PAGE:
Ashley is never going back to Lake Juliet (if Cing intended a sequel, any such plan was crushed when the studio folded shortly after the Japanese release of Last Window, subsequently distributed in the west by Nintendo), and even if she was it's a shoddy trick to play. After nearly twenty hours of game play, I was left disappointed that most of the storylines I had painstakingly worked through were left open-ended.

As a technical exercise in how to do an adventure game on the Wii, Another Code R is superb, and I would absolutely love to see a Professor Layton or Ace Attorney type game done with this level of graphical gloss and smart interface. Unfortunately, the story at its heart is unsatisfying, turgidly told with numerous loose ends and pages of ponderous, witless dialogue.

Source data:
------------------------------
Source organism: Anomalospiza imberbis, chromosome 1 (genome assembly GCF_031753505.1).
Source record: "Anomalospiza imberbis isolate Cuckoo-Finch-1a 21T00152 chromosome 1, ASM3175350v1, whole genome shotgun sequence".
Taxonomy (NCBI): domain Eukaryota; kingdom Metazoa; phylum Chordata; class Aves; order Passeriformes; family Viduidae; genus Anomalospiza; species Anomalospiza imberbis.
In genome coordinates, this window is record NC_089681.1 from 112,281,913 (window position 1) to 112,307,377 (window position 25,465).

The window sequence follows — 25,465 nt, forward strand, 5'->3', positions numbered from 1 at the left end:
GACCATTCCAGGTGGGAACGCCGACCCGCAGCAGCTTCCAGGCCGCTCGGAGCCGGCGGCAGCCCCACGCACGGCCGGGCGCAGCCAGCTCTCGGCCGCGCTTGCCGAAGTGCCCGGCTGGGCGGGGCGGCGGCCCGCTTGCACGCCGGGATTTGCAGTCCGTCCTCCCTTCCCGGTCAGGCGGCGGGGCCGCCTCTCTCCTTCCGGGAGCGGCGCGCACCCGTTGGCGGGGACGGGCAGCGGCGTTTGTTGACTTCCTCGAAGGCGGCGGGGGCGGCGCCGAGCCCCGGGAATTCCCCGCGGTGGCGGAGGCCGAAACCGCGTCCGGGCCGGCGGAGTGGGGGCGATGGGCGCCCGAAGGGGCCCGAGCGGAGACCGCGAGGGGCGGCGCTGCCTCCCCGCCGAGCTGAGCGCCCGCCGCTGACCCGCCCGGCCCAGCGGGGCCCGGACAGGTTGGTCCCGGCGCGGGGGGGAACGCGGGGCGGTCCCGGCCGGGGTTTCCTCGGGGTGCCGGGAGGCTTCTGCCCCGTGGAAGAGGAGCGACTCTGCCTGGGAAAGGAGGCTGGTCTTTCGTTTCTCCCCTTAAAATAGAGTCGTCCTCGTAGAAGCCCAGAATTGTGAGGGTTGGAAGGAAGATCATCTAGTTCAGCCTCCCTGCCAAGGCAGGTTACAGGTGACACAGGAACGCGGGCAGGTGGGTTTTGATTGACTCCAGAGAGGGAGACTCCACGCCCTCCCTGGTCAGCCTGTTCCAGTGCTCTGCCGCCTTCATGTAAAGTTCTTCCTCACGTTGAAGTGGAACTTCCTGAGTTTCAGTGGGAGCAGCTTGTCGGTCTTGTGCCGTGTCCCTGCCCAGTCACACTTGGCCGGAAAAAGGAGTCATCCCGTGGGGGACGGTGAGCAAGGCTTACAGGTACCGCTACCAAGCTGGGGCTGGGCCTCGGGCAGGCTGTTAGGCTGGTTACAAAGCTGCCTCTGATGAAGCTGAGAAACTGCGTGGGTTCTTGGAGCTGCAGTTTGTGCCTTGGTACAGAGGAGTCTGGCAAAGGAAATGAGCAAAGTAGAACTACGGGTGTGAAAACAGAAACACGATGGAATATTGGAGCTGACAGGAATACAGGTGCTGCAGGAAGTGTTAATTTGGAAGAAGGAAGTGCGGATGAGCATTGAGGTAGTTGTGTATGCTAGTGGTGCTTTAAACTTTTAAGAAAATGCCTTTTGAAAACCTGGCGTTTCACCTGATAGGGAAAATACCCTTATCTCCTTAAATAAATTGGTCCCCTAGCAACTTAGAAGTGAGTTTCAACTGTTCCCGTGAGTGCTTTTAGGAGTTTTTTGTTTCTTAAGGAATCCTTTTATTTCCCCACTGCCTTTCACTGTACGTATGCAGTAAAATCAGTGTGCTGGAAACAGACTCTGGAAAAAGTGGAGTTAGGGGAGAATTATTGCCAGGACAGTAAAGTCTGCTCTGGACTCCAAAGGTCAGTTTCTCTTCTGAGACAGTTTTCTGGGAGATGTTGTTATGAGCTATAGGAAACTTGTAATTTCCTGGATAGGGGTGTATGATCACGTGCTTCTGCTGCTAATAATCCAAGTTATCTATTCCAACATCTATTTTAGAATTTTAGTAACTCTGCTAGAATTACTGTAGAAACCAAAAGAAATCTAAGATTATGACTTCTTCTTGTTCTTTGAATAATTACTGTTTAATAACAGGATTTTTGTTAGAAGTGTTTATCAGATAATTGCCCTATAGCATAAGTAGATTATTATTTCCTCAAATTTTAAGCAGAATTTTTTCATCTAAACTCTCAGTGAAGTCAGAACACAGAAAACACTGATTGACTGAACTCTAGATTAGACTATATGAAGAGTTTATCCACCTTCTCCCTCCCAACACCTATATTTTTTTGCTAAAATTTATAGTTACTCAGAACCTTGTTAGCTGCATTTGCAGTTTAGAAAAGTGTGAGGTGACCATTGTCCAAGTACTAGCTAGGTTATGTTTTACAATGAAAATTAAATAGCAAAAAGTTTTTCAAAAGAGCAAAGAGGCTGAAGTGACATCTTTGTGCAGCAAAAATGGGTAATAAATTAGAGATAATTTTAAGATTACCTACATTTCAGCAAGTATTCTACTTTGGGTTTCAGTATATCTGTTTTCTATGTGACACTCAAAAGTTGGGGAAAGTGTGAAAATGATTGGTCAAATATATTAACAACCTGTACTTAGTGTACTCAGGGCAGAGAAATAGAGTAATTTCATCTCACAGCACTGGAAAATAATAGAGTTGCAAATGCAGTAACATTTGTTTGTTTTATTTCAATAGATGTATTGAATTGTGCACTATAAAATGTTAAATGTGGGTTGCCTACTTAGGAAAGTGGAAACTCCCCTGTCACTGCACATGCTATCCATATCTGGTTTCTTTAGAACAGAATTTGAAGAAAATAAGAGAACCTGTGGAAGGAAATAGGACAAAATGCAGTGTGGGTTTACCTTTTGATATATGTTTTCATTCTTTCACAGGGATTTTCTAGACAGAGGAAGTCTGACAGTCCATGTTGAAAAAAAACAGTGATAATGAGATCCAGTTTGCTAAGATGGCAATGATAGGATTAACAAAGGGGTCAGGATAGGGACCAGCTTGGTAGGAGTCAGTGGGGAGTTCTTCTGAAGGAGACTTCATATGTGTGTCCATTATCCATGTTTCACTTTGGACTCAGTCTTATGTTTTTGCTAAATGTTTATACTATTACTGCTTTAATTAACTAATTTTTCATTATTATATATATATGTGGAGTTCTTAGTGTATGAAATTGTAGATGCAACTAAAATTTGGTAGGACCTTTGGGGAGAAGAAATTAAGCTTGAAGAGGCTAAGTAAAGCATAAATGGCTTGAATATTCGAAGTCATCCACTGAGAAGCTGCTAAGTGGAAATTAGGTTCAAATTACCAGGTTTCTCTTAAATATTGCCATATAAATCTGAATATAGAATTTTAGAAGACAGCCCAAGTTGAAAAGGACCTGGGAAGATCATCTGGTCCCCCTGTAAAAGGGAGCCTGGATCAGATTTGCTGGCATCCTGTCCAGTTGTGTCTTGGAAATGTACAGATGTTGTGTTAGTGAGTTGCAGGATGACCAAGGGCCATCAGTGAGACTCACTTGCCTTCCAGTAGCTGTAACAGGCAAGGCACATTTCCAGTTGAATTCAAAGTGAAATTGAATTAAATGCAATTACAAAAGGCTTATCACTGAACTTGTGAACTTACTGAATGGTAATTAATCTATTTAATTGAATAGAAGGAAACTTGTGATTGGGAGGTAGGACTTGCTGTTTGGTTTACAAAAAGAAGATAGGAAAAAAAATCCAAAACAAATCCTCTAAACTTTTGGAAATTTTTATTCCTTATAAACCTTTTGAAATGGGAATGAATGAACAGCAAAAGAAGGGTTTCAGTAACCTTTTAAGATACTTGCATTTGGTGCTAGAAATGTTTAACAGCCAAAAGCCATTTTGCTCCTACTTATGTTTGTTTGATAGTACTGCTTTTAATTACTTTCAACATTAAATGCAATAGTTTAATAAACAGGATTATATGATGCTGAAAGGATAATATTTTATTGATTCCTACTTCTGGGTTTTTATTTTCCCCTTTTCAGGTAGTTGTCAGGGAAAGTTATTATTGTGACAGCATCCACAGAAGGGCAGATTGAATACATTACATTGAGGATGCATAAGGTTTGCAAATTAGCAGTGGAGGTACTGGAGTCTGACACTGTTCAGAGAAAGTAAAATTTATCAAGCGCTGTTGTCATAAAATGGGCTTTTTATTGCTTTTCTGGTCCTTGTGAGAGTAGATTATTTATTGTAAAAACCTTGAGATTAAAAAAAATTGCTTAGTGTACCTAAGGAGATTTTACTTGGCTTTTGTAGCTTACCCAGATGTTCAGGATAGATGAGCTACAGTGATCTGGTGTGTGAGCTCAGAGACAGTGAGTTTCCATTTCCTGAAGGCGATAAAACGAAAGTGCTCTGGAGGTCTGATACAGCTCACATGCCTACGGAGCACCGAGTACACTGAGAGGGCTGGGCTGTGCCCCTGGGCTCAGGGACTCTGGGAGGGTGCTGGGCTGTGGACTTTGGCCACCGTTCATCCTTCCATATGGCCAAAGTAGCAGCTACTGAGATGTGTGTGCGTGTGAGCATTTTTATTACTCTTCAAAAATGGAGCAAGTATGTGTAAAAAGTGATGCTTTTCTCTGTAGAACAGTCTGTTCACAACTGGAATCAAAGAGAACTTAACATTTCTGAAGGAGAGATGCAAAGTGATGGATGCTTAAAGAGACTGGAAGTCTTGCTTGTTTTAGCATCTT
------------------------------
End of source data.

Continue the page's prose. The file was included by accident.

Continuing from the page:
For fans of the original Another Code, of Cing's other cult favourites, and of story-based adventure games in general, Another Code R is a crushing disappointment.

Written by Mark Clapham

You can support Mark by buying Another Code R: A Journey into Lost Memories



Subscribe to this column:
RSS | Newsletter

Share this review:

Mark Clapham writes the Story Gamer column.

"I love a good story. Games tell many different stories: the stories told through cut scenes and dialogue, but also the stories that emerge through gameplay, the stories players make for themselves."


© GamePeople 2006-13 | Contact | Huh?

Grown up gaming?

Home | About | Radio shows | Columnists | Competitions | Contact

RSS | Email | Twitter | Facebook

With so many different perspectives it can be hard to know where to start - a little like walking into a crowded pub. Sorry about that.

But so far we've not found a way to streamline our review output - there's basically too much of it. So, rather than dilute things for newcomers we have decided to live with the hubbub while helping new readers find the columnists they will enjoy.

What sort of gamer are you?

Our columnists each focus on a particular perspective and fall into one of the following types of gamers: